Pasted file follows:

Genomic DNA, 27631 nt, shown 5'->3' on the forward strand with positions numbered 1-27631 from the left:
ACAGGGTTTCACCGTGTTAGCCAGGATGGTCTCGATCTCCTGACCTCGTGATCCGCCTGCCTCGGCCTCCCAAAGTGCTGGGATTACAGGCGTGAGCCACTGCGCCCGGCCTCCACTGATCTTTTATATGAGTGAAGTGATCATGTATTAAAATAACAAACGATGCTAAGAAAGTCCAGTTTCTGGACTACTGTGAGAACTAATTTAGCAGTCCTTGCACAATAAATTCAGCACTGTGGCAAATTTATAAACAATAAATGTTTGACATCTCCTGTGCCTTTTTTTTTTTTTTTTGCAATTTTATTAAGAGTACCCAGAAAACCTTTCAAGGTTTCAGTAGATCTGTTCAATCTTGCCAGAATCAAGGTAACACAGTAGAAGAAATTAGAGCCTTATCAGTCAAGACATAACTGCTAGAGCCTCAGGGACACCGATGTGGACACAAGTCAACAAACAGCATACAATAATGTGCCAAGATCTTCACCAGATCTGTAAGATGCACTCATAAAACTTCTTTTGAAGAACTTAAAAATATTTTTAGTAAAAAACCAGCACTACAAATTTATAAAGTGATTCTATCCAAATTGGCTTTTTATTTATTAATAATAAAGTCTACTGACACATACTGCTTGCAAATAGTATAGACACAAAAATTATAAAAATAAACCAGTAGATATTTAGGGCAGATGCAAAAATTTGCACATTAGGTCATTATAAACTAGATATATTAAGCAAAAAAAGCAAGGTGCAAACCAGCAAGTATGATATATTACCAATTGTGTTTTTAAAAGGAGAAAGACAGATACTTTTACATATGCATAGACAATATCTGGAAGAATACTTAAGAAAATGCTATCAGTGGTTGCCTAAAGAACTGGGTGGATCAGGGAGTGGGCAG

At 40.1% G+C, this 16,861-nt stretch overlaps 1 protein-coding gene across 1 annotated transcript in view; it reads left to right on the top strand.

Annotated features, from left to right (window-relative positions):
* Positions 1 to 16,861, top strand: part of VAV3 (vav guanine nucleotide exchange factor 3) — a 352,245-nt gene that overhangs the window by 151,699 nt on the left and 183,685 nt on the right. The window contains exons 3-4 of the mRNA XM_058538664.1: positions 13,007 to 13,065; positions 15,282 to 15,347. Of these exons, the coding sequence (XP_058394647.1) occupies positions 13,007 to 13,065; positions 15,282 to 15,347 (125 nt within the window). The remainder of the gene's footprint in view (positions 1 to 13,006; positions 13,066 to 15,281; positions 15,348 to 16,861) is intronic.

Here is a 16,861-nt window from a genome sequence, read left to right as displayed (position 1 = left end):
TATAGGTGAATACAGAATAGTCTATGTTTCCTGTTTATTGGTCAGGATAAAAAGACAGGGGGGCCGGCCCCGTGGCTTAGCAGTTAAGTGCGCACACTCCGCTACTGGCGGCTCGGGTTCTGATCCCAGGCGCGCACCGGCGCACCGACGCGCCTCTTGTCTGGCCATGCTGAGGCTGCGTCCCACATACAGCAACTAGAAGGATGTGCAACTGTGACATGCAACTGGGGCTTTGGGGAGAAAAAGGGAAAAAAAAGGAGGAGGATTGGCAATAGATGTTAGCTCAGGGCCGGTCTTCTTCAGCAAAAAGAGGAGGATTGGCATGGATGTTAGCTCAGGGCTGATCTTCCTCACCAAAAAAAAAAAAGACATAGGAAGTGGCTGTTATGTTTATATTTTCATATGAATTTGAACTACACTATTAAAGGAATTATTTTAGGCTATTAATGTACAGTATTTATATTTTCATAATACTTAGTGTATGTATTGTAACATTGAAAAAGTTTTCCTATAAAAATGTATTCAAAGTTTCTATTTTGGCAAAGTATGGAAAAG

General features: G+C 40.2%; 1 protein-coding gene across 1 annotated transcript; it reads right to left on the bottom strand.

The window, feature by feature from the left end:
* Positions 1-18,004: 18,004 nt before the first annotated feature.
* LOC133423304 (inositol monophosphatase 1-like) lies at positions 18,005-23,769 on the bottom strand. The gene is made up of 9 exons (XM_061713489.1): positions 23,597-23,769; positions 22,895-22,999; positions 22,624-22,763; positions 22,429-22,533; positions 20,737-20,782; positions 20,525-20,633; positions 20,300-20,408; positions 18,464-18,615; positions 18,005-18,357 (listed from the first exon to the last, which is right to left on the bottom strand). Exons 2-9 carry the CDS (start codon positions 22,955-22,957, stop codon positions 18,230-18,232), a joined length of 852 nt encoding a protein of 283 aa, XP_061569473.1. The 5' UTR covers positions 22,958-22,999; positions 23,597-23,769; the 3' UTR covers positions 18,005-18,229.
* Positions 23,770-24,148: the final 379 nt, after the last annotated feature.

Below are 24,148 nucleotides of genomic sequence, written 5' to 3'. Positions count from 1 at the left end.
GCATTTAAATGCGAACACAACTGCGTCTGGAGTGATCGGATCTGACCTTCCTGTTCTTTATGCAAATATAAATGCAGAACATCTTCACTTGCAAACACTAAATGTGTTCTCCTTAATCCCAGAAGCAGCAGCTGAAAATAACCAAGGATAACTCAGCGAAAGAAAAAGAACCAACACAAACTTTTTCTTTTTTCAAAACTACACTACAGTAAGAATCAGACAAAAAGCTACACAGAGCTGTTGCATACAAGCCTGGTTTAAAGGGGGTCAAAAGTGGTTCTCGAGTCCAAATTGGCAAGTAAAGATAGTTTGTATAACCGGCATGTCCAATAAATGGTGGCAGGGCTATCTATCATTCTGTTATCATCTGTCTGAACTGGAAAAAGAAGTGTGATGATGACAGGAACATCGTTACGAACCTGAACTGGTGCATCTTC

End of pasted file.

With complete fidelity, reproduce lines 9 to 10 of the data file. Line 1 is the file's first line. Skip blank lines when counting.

The window, feature by feature from the left end:
* Positions 1-18,004: 18,004 nt before the first annotated feature.